3rd Group Exercise
Translate each paragraph and fable assigned to your group into most accepted Indonesian! Write your answers in the reply section below. Start by providing your group members list, then put your Indonesian version successively. Deadline: Saturday, November 5, 2016, 0:00 a.m.
In a classic discussion of the origins of modern science, the historian Herbert Butterfield drew a much-quoted parallel. Such was the impact of the seventeenth-century Scientific Revolution that the only landmark with which it could be compared was the rise of Christianity. In shaping the values of Western societies, science and the Christian religion had each played a preeminent part and made a lasting impression. Exaggerated or not, such comparisons raise an obvious question. What was the relationship between these powerful cultural forces? Were they complementary in their effects, or were they antagonistic? Did religious movements assist the emergence of the scientific movement, or was there a power struggle from the start? Were scientific and religious beliefs constantly at variance, or were they perhaps more commonly integrated, both by clergy and by practicing men of science? How has the relationship changed over time? (from: Brooke, J.H. (2014). Science and Religion: Some Historical Perspectives. Cambridge: Cambridge University Press. p. 1)
The Gardener and His Dog
A gardener’s dog fell into a deep well, from which his master used to draw water for the plants in his garden with a rope and a bucket. Failing to get the Dog out by means of these, the Gardener went down into the well himself in order to fetch him up. But the Dog thought he had come to make sure of drowning him; so he bit his master as soon as he came within reach, and hurt him a good deal, with the result that he left the Dog to his fate and climbed out of the well, remarking, “It serves me quite right for trying to save so determined a suicide.” ¶¶¶
Moral: Don’t bite the hand that feeds you.
The questions raised by the comparisons of the parts played by science and the Christian religion in the formation of Western societies values are easier to formulate than to answer. Since the seventeenth century every generation has taken a view on their importance without, however, reaching any consensus as to how they should be answered. Writing some sixty years ago, the philosopher A. N. Whitehead considered that the future course of history would depend on the decision of his generation as to the proper relations between science and religion – so powerful were the religious symbols through which men and women conferred meaning on their lives, and so powerful the scientific models through which they could manipulate their environment. Because every generation has reappraised the issues, if not always with the same sense of urgency, there has been no shortage of opinion as to what that proper relationship should be. (from: Brooke, J.H. (2014). Science and Religion: Some Historical Perspectives. Cambridge: Cambridge University Press. pp. 1-2)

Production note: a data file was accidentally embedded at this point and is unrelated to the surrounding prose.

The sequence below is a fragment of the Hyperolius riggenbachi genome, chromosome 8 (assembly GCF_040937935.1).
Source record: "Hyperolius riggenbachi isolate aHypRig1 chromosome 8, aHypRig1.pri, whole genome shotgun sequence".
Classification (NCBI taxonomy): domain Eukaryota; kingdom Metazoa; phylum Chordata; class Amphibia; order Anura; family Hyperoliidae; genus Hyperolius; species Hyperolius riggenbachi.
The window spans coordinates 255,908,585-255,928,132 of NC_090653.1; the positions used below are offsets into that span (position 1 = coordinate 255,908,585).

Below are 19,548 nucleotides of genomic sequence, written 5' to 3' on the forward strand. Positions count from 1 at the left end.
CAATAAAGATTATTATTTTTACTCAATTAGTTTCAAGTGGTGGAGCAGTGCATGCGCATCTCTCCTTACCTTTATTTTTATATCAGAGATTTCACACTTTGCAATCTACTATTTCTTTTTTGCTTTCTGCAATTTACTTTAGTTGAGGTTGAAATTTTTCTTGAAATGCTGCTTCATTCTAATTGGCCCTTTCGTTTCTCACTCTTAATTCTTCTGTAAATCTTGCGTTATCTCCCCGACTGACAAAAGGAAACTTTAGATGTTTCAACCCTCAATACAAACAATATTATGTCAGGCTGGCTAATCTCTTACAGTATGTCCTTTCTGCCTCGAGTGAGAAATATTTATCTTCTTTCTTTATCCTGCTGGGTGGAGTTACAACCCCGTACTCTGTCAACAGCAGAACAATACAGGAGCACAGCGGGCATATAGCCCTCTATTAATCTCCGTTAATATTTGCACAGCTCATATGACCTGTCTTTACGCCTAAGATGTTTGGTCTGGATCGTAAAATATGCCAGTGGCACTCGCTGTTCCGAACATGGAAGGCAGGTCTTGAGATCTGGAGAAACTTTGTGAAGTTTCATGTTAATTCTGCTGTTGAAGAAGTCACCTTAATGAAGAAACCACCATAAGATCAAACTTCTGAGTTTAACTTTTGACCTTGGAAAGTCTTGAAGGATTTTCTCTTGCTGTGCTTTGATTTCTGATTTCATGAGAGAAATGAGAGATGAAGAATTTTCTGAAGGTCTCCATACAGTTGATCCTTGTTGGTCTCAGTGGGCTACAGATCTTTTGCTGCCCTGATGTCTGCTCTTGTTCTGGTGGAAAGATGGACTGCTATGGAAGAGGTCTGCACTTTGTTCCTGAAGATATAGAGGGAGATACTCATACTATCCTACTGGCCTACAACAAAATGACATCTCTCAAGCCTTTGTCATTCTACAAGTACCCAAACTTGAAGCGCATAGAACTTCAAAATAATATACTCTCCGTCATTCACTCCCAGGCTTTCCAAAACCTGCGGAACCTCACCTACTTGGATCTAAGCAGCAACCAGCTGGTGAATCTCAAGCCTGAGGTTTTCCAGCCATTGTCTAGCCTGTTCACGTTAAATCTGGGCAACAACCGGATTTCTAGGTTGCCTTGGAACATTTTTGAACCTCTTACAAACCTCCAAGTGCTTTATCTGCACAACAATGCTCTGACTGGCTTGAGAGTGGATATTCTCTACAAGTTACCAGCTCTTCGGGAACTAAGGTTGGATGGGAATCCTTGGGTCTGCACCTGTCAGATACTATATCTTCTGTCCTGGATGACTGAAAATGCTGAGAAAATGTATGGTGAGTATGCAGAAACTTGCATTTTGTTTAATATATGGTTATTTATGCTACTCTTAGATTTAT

The Wolf in Sheep’s Clothing
A wolf had been lurking near a flock of sheep for several days. But so vigilant had been the shepherd in guarding his animals that the Wolf was becoming desperate. Then one day the Wolf found a sheepskin that had been thrown away, quickly he slipped it over his own hide and made his way among the flock of grazing sheep. Even the shepherd was deceived by the rouse, and when night came the Wolf in his disguise was shut up with the sheep in the fold. But that evening the Shepherd wanting something for his supper, went down to the fold and reaching in seized the first animal he came to mistaking the Wolf for a sheep, the Shepherd killed him on the spot. ¶¶¶
Moral: Appearances often are deceptive.
In popular literature three positions are commonly found, which, though not equally unsatisfactory, turn out to be problematic. One often encounters the view that there is an underlying conflict between scientific and religious mentalities, the one dealing in testable facts, the other deserting reason for faith; the one relishing change as scientific understanding advances, the other finding solace in eternal verities. Where such a view holds sway, it is assumed that historical analysis provides supporting evidence – of territorial squabbles in which cosmologies constructed in the name of religion have been forced into retreat by more sophisticated theories coming from science. The nineteenth-century scholars J. W. Draper and A. D. White constructed catalogs of this kind, in which scientific explanations repeatedly challenged religious sensibilities, in which ecclesiastics invariably protested at the presumption, and in which the scientists would have the last laugh. (from: Brooke, J.H. (2014). Science and Religion: Some Historical Perspectives. Cambridge: Cambridge University Press. p. 2)